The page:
The original Desert Modernist house goes up for sale
The Palm Springs home once owned by the architect that defined this hot-and-dry style is on the market for $1.75m
Donald Wexler took a business trip to Palm Springs in California in the early 1950s. He was so impressed by the place that he spent the rest of his life there, and died at his home in Palm Desert, 15 miles east of Palm Springs, this June.
His portfolio of work there included Palm Springs Airport and myriad residences. He pioneered the use of steel frames, which had previously only been used for the rapid construction of school classrooms. With this system, he created affordable but stylish houses that could be built in just 30 days.
The floor-to-ceiling glazing and many sliding doors were protected from the harsh sunlight by overhangs which created shading.“We just wanted to do the most livable house we could, within the design criteria, keeping it as open as possible,” said Wexler.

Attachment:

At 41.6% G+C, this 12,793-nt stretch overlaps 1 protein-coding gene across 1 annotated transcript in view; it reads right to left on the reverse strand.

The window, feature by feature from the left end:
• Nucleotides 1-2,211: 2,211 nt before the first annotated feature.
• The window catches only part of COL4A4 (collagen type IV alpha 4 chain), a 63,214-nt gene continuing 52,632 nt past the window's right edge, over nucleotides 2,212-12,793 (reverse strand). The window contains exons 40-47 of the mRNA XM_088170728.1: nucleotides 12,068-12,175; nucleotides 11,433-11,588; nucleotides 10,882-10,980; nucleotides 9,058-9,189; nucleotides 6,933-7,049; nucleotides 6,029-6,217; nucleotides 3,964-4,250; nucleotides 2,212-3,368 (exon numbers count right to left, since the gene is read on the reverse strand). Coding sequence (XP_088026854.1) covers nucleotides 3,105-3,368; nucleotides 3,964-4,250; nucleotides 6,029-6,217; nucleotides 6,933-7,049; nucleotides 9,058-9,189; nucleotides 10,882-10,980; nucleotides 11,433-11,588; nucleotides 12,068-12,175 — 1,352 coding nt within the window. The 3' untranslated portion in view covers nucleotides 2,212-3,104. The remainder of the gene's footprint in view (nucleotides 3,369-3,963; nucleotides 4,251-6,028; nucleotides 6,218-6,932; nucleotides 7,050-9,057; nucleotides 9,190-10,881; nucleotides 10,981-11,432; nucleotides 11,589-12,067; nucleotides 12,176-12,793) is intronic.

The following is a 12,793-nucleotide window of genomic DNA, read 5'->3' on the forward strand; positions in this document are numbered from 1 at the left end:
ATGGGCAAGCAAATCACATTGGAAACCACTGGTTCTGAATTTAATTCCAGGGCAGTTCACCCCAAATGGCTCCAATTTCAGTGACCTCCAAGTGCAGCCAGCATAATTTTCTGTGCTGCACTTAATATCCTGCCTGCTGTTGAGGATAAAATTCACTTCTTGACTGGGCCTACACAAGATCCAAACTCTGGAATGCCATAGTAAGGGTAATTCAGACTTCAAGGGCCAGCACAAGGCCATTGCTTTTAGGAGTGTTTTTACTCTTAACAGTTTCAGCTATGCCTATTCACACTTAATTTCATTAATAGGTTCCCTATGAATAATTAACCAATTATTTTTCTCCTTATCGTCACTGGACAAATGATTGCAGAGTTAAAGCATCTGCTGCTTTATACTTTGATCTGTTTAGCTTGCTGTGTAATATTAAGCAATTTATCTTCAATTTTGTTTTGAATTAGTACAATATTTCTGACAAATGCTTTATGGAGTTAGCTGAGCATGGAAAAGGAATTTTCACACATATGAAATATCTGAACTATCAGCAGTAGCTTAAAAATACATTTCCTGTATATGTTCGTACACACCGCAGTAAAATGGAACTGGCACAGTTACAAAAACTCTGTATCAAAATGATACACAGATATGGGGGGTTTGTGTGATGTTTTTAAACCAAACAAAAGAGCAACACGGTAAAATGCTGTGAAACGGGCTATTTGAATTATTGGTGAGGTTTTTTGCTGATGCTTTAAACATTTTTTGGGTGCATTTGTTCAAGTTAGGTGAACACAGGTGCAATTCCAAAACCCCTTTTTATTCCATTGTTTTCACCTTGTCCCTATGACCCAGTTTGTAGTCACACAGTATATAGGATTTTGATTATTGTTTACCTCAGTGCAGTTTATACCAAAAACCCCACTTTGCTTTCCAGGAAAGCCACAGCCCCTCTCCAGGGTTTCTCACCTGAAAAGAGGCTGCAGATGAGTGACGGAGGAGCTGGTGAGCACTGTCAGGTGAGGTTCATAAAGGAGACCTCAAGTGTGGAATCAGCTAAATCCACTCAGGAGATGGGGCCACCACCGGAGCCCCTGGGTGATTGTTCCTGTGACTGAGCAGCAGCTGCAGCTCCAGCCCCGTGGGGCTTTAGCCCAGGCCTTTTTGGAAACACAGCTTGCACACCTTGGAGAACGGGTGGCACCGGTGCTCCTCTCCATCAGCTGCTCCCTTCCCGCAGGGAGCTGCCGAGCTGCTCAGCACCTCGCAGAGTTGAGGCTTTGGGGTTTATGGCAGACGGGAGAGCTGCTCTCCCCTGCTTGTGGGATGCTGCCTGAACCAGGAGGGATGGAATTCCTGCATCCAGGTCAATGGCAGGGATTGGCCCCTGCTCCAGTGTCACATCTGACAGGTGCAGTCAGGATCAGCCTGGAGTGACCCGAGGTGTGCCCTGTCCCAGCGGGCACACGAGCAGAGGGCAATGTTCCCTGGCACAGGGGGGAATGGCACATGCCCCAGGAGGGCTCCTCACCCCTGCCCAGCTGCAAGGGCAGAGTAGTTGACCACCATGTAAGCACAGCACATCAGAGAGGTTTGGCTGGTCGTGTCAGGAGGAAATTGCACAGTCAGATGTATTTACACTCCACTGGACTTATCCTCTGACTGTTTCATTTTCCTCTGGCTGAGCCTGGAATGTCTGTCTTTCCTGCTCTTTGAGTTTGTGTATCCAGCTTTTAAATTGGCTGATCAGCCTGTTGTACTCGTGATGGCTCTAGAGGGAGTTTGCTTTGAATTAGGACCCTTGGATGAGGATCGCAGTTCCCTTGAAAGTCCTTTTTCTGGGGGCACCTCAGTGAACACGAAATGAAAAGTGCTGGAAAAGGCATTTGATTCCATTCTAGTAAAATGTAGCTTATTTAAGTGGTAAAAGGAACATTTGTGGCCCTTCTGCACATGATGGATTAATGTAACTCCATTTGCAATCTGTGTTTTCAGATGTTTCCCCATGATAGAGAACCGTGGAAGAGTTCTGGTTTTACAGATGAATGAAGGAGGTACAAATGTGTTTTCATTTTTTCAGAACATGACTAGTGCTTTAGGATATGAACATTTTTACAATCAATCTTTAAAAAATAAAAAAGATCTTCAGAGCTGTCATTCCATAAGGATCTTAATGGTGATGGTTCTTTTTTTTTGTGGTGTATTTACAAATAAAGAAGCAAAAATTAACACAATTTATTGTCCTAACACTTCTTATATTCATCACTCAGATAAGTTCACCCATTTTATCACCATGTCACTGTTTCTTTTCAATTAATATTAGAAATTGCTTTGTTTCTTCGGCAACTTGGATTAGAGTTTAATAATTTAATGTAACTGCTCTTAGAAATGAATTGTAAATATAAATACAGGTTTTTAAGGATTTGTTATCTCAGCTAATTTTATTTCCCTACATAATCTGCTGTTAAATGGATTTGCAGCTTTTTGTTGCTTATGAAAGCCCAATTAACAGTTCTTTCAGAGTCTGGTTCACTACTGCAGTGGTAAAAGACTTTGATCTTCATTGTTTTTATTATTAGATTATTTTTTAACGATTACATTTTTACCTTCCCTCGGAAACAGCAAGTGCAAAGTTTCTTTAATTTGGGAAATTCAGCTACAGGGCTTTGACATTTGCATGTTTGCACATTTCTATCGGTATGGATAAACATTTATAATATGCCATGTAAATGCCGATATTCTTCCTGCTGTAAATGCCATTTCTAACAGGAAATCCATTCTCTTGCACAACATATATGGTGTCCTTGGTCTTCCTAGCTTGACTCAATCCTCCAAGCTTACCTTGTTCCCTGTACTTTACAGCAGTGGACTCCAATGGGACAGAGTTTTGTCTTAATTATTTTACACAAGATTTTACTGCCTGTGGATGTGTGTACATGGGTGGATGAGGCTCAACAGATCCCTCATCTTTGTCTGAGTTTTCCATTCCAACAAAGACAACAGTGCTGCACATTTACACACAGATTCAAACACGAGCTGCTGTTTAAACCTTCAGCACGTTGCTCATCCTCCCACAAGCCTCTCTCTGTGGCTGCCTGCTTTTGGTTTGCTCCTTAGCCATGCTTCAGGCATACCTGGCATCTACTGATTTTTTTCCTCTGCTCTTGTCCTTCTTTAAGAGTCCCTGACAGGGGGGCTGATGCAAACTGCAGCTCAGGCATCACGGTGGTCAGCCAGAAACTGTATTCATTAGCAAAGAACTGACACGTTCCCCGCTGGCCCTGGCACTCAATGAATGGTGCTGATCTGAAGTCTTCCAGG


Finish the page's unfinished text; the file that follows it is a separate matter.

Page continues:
These features were exemplified in the Mid-Century Modern Palm Springs house he designed for his family back in 1955, which is currently on the market. The three-bedroom, two-bathroom house has an open-plan layout and plenty of windows. Wexler sold the house in the 1990s, but oversaw its modernisation in 2008, describing the changes as “the final evolution of his aesthetic”.
While the building may be 60 years old, the house has a fancy modern kitchen, a saltwater pool, a garage, electric gates and a privacy hedge.
Despite the year-round high temperatures in Palm Springs, and winter days that are among the mildest in the US, the current owners have gone to town on flooring. The main living space has a deep shag pile fitted carpet – one mid-century essential that, like Wexler’s house, is still remarkably attractive today.
For more on the movement that brough us Wexler's style of architecture and plenty more besides get Modernism, a comprehensive survey of the movement. Meanwhile, for more progressive domestic architecture in another part of the world, try Jutaku, our new book featuring slimline Japanese houses.